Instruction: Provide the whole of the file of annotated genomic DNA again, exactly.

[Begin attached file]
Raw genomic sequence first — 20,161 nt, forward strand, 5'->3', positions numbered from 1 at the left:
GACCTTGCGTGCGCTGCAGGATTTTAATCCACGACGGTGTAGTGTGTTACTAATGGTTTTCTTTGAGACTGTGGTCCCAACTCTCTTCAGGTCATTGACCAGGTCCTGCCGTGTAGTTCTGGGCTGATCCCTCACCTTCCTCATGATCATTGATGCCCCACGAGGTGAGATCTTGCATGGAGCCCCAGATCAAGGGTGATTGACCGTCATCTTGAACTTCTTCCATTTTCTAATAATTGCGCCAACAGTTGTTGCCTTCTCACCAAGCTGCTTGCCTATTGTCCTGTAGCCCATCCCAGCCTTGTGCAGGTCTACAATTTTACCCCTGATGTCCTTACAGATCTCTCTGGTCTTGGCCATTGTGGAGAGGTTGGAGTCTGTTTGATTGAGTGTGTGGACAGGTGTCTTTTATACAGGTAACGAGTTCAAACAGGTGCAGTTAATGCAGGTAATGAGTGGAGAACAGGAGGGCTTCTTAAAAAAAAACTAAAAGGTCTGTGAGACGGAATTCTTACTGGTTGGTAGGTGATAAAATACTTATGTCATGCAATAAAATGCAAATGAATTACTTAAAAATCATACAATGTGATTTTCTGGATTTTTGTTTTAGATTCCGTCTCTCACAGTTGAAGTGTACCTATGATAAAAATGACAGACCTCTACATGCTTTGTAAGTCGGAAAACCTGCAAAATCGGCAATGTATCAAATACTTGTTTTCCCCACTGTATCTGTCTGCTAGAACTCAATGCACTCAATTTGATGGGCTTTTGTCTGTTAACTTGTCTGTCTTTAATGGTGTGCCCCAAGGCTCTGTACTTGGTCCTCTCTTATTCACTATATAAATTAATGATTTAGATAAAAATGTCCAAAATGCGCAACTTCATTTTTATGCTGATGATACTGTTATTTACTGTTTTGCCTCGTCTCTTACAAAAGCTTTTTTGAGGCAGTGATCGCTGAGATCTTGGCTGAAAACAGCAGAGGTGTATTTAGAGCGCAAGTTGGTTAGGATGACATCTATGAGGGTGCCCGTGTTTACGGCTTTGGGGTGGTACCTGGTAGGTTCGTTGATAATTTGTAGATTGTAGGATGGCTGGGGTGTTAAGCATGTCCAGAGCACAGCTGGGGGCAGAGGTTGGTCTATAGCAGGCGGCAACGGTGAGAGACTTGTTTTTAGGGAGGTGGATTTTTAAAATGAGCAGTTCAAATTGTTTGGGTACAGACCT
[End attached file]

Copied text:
Raw genomic sequence first — 20,161 nt, forward strand, 5'->3', positions numbered from 1 at the left:
GACCTTGCGTGCGCTGCAGGATTTTAATCCACGACGGTGTAGTGTGTTACTAATGGTTTTCTTTGAGACTGTGGTCCCAACTCTCTTCAGGTCATTGACCAGGTCCTGCCGTGTAGTTCTGGGCTGATCCCTCACCTTCCTCATGATCATTGATGCCCCACGAGGTGAGATCTTGCATGGAGCCCCAGATCAAGGGTGATTGACCGTCATCTTGAACTTCTTCCATTTTCTAATAATTGCGCCAACAGTTGTTGCCTTCTCACCAAGCTGCTTGCCTATTGTCCTGTAGCCCATCCCAGCCTTGTGCAGGTCTACAATTTTACCCCTGATGTCCTTACAGATCTCTCTGGTCTTGGCCATTGTGGAGAGGTTGGAGTCTGTTTGATTGAGTGTGTGGACAGGTGTCTTTTATACAGGTAACGAGTTCAAACAGGTGCAGTTAATGCAGGTAATGAGTGGAGAACAGGAGGGCTTCTTAAAAAAAAACTAAAAGGTCTGTGAGACGGAATTCTTACTGGTTGGTAGGTGATAAAATACTTATGTCATGCAATAAAATGCAAATGAATTACTTAAAAATCATACAATGTGATTTTCTGGATTTTTGTTTTAGATTCCGTCTCTCACAGTTGAAGTGTACCTATGATAAAAATGACAGACCTCTACATGCTTTGTAAGTCGGAAAACCTGCAAAATCGGCAATGTATCAAATACTTGTTTTCCCCACTGTATCTGTCTGCTAGAACTCAATGCACTCAATTTGATGGGCTTTTGTCTGTTAACTTGTCTGTCTTTAATGGTGTGCCCCAAGGCTCTGTACTTGGTCCTCTCTTATTCACTATATAAATTAATGATTTAGATAAAAATGTCCAAAATGCGCAACTTCATTTTTATGCTGATGATACTGTTATTTACTGTTTTGCCTCGTCTCTTACAAAAGCTTTTTTGAGGCAGTGATCGCTGAGATCTTGGCTGAAAACAGCAGAGGTGTATTTAGAGCGCAAGTTGGTTAGGATGACATCTATGAGGGTGCCCGTGTTTACGGCTTTGGGGTGGTACCTGGTAGGTTCGTTGATAATTTGTAGATTGTAGGATGGCTGGGGTGTTAAGCATGTCCAGAGCACAGCTGGGGGCAGAGGTTGGTCTATAGCAGGCGGCAACGGTGAGAGACTTGTTTTTAGGGAGGTGGATTTTTAAAATGAGCAGTTCAAATTGTTTGGGTACAGACCT